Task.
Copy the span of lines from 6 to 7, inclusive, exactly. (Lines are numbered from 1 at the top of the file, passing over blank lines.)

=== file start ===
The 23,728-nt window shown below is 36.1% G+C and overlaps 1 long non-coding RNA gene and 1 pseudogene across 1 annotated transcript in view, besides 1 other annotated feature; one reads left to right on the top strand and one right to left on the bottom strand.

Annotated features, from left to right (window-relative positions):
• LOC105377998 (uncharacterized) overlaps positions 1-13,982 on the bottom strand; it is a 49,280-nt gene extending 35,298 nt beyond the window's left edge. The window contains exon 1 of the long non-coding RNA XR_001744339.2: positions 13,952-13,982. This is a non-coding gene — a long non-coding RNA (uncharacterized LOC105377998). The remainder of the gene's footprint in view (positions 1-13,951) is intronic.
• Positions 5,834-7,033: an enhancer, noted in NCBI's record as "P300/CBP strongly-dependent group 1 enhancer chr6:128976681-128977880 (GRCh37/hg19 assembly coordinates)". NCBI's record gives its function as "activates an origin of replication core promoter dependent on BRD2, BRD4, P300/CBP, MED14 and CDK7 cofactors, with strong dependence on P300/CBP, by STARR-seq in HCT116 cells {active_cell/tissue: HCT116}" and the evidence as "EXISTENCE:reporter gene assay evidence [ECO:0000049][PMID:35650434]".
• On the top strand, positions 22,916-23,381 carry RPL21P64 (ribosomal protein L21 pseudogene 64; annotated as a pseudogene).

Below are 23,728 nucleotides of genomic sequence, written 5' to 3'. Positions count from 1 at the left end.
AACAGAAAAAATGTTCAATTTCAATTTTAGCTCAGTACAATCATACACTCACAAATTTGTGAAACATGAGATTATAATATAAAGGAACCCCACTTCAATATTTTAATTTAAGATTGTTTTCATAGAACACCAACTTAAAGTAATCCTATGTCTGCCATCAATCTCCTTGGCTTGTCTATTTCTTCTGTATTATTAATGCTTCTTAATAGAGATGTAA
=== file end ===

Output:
Below are 23,728 nucleotides of genomic sequence, written 5' to 3'. Positions count from 1 at the left end.
AACAGAAAAAATGTTCAATTTCAATTTTAGCTCAGTACAATCATACACTCACAAATTTGTGAAACATGAGATTATAATATAAAGGAACCCCACTTCAATATTTTAATTTAAGATTGTTTTCATAGAACACCAACTTAAAGTAATCCTATGTCTGCCATCAATCTCCTTGGCTTGTCTATTTCTTCTGTATTATTAATGCTTCTTAATAGAGATGTAA